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  1. The deployment of vaccines across the US provides significant defense against serious illness and death from COVID-19. Over 70% of vaccine-eligible Americans are at least partially vaccinated, but there are pockets of the population that are under-vaccinated, such as in rural areas and some demographic groups (e.g. age, race, ethnicity). These unvaccinated pockets are extremely susceptible to the Delta variant, exacerbating the healthcare crisis and increasing the risk of new variants. In this paper, we describe a data-driven model that provides real-time support to Virginia public health officials by recommending mobile vaccination site placement in order to target under-vaccinated populations. Our strategy uses fine-grained mobility data, along with US Census and vaccination uptake data, to identify locations that are most likely to be visited by unvaccinated individuals. We further extend our model to choose locations that maximize vaccine uptake among hesitant groups. We show that the top recommended sites vary substantially across some demographics, demonstrating the value of developing customized recommendation models that integrate fine-grained, heterogeneous data sources. In addition, we used a statistically equivalent Synthetic Population to study the effect of combined demographics (eg, people of a particular race and age), which is not possible using US Census data alone. We validate our recommendations by analyzing the success rates of deployed vaccine sites, and show that sites placed closer to our recommended areas administered higher numbers of doses. Our model is the first of its kind to consider evolving mobility patterns in real-time for suggesting placement strategies customized for different targeted demographic groups. Our results will be presented at IAAI-22, but given the critical nature of the pandemic, we offer this extended version of that paper for more timely consideration of our approach and to cover additional findings.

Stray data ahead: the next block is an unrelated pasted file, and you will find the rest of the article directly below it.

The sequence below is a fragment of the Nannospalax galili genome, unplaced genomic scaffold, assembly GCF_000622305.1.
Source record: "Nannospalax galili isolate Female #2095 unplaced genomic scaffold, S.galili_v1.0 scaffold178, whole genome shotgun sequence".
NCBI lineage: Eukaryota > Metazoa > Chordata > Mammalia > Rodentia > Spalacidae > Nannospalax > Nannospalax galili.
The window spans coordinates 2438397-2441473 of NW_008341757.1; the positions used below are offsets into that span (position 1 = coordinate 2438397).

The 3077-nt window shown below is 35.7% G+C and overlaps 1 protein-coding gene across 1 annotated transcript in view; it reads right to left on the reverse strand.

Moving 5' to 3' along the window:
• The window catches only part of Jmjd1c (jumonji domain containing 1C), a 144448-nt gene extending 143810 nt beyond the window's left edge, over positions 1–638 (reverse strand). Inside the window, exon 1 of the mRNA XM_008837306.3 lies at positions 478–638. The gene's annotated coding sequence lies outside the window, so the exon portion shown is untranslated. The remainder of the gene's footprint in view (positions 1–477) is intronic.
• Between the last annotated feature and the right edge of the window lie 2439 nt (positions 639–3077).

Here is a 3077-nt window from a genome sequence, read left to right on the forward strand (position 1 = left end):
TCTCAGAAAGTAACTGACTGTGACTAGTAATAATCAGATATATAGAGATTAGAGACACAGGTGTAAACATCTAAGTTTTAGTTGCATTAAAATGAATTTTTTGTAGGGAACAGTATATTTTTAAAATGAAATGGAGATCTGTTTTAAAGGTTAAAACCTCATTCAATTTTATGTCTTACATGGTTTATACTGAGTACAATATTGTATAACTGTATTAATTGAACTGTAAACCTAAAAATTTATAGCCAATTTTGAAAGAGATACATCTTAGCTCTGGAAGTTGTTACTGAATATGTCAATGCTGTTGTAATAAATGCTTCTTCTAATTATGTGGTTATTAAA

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  2. Polymer synthesis routes result in macromolecules with molecular weight dispersity ĐM that depends on the polymerization mechanism. The lowest dispersity polymers are those made by anionic and atom-transfer radical polymerization, which exhibit narrow distributions ĐM = Mw/Mn ∼ 1.02–1.04. Even for small dispersity, the chain length can vary by a factor of two from the average. The impact of chain length dispersity on the viscoelastic response remains an open question. Here, the effects of dispersity on stress relaxation and shear viscosity of entangled polyethylene melts are studied using molecular dynamics simulations. Melts with chain length dispersity, which follow a Schulz–Zimm (SZ) distribution with ĐM = 1.0–1.16, are studied for times up to 800 μs, longer than the terminal time. These systems are compared to those with binary and ternary distributions. The stress relaxation functions are extracted from the Green–Kubo relation and from stress relaxation following a uniaxial extension. At short and intermediate time scales, both the mean squared displacement and the stress relaxation function G(t) are independent of ĐM. At longer times, the terminal relaxation time decreases with increasing ĐM. In this time range, the faster motion of the shorter chains results in constraint release for the longer chains. 
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